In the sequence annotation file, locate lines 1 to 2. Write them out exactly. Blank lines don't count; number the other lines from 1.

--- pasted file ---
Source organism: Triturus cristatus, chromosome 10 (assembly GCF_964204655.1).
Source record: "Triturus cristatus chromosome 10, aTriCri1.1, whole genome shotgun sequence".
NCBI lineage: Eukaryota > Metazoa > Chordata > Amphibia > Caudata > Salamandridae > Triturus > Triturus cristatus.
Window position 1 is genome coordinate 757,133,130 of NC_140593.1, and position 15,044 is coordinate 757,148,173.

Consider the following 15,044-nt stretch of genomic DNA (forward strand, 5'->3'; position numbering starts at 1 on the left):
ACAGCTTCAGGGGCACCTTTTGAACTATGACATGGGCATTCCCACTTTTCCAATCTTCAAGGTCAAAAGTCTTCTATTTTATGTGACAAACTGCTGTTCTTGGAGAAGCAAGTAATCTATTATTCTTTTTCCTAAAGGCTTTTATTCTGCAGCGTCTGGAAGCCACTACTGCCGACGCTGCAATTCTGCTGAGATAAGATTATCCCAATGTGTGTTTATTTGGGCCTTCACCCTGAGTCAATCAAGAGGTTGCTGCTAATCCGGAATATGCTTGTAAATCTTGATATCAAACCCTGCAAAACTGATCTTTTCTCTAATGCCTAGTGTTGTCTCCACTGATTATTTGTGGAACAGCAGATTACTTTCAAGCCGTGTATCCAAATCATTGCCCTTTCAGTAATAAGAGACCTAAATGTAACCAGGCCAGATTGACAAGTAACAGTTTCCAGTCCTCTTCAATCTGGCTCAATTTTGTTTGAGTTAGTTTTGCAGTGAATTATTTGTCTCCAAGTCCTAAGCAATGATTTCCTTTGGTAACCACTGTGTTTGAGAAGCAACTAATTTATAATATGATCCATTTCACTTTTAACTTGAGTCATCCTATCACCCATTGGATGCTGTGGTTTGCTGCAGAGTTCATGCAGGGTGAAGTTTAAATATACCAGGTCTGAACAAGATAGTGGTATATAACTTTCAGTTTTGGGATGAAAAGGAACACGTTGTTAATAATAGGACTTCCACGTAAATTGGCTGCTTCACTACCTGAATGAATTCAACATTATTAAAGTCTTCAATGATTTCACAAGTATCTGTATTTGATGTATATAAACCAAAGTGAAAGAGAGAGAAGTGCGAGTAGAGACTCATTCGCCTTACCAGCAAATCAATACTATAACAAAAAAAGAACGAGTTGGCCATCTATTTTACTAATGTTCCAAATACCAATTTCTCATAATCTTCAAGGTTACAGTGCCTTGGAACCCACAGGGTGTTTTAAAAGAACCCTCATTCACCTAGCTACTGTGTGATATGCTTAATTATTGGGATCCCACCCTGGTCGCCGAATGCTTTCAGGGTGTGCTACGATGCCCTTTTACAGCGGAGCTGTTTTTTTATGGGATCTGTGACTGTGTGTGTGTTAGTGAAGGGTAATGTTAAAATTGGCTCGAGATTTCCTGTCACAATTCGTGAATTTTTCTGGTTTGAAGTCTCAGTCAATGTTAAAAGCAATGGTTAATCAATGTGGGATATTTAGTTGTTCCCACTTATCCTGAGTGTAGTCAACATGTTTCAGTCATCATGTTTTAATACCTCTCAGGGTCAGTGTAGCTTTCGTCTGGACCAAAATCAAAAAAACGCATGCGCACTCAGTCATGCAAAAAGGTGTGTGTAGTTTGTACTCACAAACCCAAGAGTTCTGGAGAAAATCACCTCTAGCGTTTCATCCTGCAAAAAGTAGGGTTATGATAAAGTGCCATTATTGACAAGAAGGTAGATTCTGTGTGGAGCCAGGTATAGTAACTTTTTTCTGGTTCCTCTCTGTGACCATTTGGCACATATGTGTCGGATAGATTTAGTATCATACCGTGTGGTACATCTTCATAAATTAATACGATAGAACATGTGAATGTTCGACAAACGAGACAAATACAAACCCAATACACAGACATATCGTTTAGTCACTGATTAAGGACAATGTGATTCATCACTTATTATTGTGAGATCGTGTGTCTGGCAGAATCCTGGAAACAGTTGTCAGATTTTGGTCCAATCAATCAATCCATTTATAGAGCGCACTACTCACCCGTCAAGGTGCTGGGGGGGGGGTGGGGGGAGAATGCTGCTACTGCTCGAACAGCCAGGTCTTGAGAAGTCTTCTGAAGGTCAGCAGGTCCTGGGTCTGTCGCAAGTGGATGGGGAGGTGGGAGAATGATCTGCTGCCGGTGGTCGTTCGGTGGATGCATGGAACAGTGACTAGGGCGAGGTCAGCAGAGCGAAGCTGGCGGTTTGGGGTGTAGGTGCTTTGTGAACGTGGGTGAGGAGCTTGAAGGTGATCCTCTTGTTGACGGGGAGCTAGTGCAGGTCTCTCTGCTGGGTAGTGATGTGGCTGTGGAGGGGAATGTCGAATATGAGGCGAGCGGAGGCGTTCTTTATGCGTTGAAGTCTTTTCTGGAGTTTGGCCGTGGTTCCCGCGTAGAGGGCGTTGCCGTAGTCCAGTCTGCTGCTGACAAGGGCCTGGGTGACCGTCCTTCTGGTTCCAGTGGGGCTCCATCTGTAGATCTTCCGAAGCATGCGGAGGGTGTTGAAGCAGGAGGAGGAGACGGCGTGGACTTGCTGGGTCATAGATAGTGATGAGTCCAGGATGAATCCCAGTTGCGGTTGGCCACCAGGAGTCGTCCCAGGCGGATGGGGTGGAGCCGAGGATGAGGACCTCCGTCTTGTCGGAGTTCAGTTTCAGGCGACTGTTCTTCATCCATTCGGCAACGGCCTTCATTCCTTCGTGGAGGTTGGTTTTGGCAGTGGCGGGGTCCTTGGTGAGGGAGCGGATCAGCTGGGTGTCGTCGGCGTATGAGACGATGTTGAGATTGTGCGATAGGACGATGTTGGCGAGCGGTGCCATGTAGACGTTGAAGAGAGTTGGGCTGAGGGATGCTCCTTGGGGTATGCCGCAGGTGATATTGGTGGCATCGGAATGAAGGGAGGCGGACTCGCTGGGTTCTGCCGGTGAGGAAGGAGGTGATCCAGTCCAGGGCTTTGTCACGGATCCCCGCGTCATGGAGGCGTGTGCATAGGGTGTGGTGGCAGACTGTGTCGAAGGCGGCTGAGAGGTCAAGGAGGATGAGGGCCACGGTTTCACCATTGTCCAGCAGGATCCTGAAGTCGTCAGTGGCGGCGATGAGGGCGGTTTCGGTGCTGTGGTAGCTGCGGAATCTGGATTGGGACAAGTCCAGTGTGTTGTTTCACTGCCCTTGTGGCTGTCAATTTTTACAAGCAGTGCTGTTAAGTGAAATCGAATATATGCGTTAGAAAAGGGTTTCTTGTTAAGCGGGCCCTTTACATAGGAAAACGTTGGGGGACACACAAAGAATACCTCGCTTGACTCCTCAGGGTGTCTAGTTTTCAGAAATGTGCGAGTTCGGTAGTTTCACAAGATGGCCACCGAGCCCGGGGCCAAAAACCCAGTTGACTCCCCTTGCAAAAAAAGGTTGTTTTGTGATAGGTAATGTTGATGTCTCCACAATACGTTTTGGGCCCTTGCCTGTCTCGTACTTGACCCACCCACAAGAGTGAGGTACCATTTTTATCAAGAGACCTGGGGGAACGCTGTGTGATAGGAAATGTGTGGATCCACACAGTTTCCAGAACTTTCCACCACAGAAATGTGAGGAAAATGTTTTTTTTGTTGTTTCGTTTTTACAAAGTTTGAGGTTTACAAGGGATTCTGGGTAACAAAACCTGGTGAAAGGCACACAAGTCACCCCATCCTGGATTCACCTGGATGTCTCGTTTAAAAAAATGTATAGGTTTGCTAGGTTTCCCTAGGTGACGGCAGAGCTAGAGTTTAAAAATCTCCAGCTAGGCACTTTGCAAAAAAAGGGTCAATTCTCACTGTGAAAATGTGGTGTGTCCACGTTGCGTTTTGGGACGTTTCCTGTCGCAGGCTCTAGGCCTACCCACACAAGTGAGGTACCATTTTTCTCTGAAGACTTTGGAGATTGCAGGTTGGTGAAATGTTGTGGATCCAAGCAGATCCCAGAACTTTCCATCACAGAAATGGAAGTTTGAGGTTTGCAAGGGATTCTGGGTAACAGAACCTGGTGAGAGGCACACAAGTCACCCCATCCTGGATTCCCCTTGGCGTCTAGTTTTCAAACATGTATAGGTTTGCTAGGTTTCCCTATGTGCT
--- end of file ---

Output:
Source organism: Triturus cristatus, chromosome 10 (assembly GCF_964204655.1).
Source record: "Triturus cristatus chromosome 10, aTriCri1.1, whole genome shotgun sequence".